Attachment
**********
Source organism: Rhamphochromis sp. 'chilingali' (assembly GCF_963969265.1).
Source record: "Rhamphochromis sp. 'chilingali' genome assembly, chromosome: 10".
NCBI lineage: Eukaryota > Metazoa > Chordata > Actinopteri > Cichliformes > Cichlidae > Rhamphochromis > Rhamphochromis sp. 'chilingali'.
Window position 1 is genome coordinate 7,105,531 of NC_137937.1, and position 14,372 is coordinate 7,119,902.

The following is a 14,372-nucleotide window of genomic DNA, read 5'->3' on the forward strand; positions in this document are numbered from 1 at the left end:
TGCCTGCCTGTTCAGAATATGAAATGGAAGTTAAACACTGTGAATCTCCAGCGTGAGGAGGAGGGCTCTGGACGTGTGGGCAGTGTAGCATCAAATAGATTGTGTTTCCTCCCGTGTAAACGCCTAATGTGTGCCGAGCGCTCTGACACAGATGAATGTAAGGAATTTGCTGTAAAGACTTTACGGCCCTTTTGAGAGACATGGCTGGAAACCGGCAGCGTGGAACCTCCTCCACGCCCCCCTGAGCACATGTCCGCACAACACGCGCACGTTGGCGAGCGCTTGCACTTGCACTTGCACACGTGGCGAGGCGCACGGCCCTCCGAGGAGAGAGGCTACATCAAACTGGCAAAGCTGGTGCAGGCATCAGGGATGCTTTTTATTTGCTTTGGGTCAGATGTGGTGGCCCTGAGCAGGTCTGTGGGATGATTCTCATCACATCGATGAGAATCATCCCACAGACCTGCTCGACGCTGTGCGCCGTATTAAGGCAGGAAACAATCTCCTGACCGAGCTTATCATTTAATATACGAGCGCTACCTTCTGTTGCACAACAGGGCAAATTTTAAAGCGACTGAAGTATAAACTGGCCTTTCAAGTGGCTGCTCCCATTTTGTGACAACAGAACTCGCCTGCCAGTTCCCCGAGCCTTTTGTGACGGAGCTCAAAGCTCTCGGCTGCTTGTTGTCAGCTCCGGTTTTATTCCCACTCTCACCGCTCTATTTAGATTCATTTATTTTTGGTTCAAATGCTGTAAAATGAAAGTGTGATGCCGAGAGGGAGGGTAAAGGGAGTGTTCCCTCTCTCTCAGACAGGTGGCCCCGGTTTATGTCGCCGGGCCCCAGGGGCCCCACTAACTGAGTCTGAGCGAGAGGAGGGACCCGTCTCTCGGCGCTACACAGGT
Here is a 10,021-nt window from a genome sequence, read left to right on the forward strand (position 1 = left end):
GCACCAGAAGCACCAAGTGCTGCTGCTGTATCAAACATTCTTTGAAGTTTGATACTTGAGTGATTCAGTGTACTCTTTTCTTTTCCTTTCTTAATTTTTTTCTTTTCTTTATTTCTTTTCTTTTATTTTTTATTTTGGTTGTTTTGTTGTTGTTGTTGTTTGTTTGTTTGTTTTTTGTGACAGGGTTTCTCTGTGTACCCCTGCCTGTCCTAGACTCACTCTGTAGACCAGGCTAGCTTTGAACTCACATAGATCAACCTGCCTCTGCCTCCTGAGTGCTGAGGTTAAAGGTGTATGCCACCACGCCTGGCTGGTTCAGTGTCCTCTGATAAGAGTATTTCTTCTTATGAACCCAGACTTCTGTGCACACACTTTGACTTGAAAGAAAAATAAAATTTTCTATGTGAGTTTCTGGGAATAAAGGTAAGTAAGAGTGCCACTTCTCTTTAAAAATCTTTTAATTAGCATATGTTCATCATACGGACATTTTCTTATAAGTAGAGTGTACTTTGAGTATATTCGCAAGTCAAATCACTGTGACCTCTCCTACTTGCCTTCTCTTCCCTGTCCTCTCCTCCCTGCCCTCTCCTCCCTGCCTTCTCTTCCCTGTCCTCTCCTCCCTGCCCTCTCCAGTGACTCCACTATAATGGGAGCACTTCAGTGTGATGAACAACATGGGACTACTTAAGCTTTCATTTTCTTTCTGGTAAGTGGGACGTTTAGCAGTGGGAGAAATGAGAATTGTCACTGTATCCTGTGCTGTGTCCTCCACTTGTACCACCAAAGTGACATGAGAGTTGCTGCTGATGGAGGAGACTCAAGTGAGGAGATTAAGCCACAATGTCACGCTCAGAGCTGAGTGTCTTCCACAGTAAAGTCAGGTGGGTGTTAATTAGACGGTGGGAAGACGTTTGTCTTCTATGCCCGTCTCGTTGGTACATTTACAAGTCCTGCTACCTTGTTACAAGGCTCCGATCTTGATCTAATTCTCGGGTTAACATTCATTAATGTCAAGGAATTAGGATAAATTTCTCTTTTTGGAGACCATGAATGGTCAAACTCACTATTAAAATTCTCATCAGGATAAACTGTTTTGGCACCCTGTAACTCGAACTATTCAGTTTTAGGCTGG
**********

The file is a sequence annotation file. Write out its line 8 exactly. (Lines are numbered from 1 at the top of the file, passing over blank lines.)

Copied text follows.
GCACCAGAAGCACCAAGTGCTGCTGCTGTATCAAACATTCTTTGAAGTTTGATACTTGAGTGATTCAGTGTACTCTTTTCTTTTCCTTTCTTAATTTTTTTCTTTTCTTTATTTCTTTTCTTTTATTTTTTATTTTGGTTGTTTTGTTGTTGTTGTTGTTTGTTTGTTTGTTTTTTGTGACAGGGTTTCTCTGTGTACCCCTGCCTGTCCTAGACTCACTCTGTAGACCAGGCTAGCTTTGAACTCACATAGATCAACCTGCCTCTGCCTCCTGAGTGCTGAGGTTAAAGGTGTATGCCACCACGCCTGGCTGGTTCAGTGTCCTCTGATAAGAGTATTTCTTCTTATGAACCCAGACTTCTGTGCACACACTTTGACTTGAAAGAAAAATAAAATTTTCTATGTGAGTTTCTGGGAATAAAGGTAAGTAAGAGTGCCACTTCTCTTTAAAAATCTTTTAATTAGCATATGTTCATCATACGGACATTTTCTTATAAGTAGAGTGTACTTTGAGTATATTCGCAAGTCAAATCACTGTGACCTCTCCTACTTGCCTTCTCTTCCCTGTCCTCTCCTCCCTGCCCTCTCCTCCCTGCCTTCTCTTCCCTGTCCTCTCCTCCCTGCCCTCTCCAGTGACTCCACTATAATGGGAGCACTTCAGTGTGATGAACAACATGGGACTACTTAAGCTTTCATTTTCTTTCTGGTAAGTGGGACGTTTAGCAGTGGGAGAAATGAGAATTGTCACTGTATCCTGTGCTGTGTCCTCCACTTGTACCACCAAAGTGACATGAGAGTTGCTGCTGATGGAGGAGACTCAAGTGAGGAGATTAAGCCACAATGTCACGCTCAGAGCTGAGTGTCTTCCACAGTAAAGTCAGGTGGGTGTTAATTAGACGGTGGGAAGACGTTTGTCTTCTATGCCCGTCTCGTTGGTACATTTACAAGTCCTGCTACCTTGTTACAAGGCTCCGATCTTGATCTAATTCTCGGGTTAACATTCATTAATGTCAAGGAATTAGGATAAATTTCTCTTTTTGGAGACCATGAATGGTCAAACTCACTATTAAAATTCTCATCAGGATAAACTGTTTTGGCACCCTGTAACTCGAACTATTCAGTTTTAGGCTGG